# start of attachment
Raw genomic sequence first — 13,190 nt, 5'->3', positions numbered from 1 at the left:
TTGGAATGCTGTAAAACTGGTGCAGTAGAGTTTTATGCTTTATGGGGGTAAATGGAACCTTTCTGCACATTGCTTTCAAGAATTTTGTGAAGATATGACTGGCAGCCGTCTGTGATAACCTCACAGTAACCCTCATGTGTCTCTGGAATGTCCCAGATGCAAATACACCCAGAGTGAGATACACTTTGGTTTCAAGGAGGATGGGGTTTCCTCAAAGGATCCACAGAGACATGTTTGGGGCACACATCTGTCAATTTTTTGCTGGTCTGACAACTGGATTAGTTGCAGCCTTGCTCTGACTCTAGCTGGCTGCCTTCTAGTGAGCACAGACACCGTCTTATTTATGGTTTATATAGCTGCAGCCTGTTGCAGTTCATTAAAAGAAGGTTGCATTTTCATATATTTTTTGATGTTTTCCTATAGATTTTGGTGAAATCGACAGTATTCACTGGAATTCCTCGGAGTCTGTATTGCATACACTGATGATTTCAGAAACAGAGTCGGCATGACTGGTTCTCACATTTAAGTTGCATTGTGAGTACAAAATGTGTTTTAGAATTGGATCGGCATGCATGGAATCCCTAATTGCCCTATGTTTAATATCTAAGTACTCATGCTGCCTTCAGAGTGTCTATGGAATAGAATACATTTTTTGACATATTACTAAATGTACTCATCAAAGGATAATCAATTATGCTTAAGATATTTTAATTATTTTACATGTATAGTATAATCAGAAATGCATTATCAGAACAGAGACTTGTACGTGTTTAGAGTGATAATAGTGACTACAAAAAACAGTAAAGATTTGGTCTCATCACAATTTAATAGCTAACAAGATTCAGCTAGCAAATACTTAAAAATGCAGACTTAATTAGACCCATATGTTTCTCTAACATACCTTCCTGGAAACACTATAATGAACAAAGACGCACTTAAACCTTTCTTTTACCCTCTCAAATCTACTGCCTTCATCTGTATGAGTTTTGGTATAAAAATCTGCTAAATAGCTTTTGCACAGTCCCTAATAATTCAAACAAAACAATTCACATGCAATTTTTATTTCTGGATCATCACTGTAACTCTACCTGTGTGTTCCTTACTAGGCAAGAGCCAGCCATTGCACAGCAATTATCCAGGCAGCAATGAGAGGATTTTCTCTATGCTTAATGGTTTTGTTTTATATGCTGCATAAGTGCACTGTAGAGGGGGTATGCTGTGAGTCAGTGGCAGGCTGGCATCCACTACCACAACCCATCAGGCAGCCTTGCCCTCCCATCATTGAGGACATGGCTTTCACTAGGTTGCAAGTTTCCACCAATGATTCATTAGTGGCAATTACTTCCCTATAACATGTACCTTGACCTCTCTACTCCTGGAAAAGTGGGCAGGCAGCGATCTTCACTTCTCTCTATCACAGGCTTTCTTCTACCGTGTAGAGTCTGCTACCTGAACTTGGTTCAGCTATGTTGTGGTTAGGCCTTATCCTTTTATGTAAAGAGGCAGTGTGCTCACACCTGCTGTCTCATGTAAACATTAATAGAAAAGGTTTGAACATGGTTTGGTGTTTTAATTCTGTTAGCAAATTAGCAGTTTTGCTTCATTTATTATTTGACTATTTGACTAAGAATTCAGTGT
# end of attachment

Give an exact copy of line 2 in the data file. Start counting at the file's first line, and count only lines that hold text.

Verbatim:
TTGGAATGCTGTAAAACTGGTGCAGTAGAGTTTTATGCTTTATGGGGGTAAATGGAACCTTTCTGCACATTGCTTTCAAGAATTTTGTGAAGATATGACTGGCAGCCGTCTGTGATAACCTCACAGTAACCCTCATGTGTCTCTGGAATGTCCCAGATGCAAATACACCCAGAGTGAGATACACTTTGGTTTCAAGGAGGATGGGGTTTCCTCAAAGGATCCACAGAGACATGTTTGGGGCACACATCTGTCAATTTTTTGCTGGTCTGACAACTGGATTAGTTGCAGCCTTGCTCTGACTCTAGCTGGCTGCCTTCTAGTGAGCACAGACACCGTCTTATTTATGGTTTATATAGCTGCAGCCTGTTGCAGTTCATTAAAAGAAGGTTGCATTTTCATATATTTTTTGATGTTTTCCTATAGATTTTGGTGAAATCGACAGTATTCACTGGAATTCCTCGGAGTCTGTATTGCATACACTGATGATTTCAGAAACAGAGTCGGCATGACTGGTTCTCACATTTAAGTTGCATTGTGAGTACAAAATGTGTTTTAGAATTGGATCGGCATGCATGGAATCCCTAATTGCCCTATGTTTAATATCTAAGTACTCATGCTGCCTTCAGAGTGTCTATGGAATAGAATACATTTTTTGACATATTACTAAATGTACTCATCAAAGGATAATCAATTATGCTTAAGATATTTTAATTATTTTACATGTATAGTATAATCAGAAATGCATTATCAGAACAGAGACTTGTACGTGTTTAGAGTGATAATAGTGACTACAAAAAACAGTAAAGATTTGGTCTCATCACAATTTAATAGCTAACAAGATTCAGCTAGCAAATACTTAAAAATGCAGACTTAATTAGACCCATATGTTTCTCTAACATACCTTCCTGGAAACACTATAATGAACAAAGACGCACTTAAACCTTTCTTTTACCCTCTCAAATCTACTGCCTTCATCTGTATGAGTTTTGGTATAAAAATCTGCTAAATAGCTTTTGCACAGTCCCTAATAATTCAAACAAAACAATTCACATGCAATTTTTATTTCTGGATCATCACTGTAACTCTACCTGTGTGTTCCTTACTAGGCAAGAGCCAGCCATTGCACAGCAATTATCCAGGCAGCAATGAGAGGATTTTCTCTATGCTTAATGGTTTTGTTTTATATGCTGCATAAGTGCACTGTAGAGGGGGTATGCTGTGAGTCAGTGGCAGGCTGGCATCCACTACCACAACCCATCAGGCAGCCTTGCCCTCCCATCATTGAGGACATGGCTTTCACTAGGTTGCAAGTTTCCACCAATGATTCATTAGTGGCAATTACTTCCCTATAACATGTACCTTGACCTCTCTACTCCTGGAAAAGTGGGCAGGCAGCGATCTTCACTTCTCTCTATCACAGGCTTTCTTCTACCGTGTAGAGTCTGCTACCTGAACTTGGTTCAGCTATGTTGTGGTTAGGCCTTATCCTTTTATGTAAAGAGGCAGTGTGCTCACACCTGCTGTCTCATGTAAACATTAATAGAAAAGGTTTGAACATGGTTTGGTGTTTTAATTCTGTTAGCAAATTAGCAGTTTTGCTTCATTTATTATTTGACTATTTGACTAAGAATTCAGTGT